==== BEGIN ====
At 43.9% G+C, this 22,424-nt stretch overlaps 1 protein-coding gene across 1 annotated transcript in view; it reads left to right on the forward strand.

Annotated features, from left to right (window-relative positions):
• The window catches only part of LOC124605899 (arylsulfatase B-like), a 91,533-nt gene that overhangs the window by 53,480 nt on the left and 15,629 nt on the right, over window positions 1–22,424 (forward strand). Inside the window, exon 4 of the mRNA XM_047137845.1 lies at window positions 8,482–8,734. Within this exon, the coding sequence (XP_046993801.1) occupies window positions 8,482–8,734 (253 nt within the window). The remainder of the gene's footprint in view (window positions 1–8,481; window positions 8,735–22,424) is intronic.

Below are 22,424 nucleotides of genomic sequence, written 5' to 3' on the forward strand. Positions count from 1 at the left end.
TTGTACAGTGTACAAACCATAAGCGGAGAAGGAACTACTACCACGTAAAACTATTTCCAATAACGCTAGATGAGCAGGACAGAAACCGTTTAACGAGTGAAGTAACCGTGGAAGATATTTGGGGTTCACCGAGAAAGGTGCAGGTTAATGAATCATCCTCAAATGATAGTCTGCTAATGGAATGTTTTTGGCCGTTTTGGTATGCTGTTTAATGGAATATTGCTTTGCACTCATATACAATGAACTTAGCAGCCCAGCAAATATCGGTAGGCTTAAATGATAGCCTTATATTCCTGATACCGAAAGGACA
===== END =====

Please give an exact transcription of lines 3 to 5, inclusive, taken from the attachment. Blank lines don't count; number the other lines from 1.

• The window catches only part of LOC124605899 (arylsulfatase B-like), a 91,533-nt gene that overhangs the window by 53,480 nt on the left and 15,629 nt on the right, over window positions 1–22,424 (forward strand). Inside the window, exon 4 of the mRNA XM_047137845.1 lies at window positions 8,482–8,734. Within this exon, the coding sequence (XP_046993801.1) occupies window positions 8,482–8,734 (253 nt within the window). The remainder of the gene's footprint in view (window positions 1–8,481; window positions 8,735–22,424) is intronic.

Below are 22,424 nucleotides of genomic sequence, written 5' to 3' on the forward strand. Positions count from 1 at the left end.
TTGTACAGTGTACAAACCATAAGCGGAGAAGGAACTACTACCACGTAAAACTATTTCCAATAACGCTAGATGAGCAGGACAGAAACCGTTTAACGAGTGAAGTAACCGTGGAAGATATTTGGGGTTCACCGAGAAAGGTGCAGGTTAATGAATCATCCTCAAATGATAGTCTGCTAATGGAATGTTTTTGGCCGTTTTGGTATGCTGTTTAATGGAATATTGCTTTGCACTCATATACAATGAACTTAGCAGCCCAGCAAATATCGGTAGGCTTAAATGATAGCCTTATATTCCTGATACCGAAAGGACA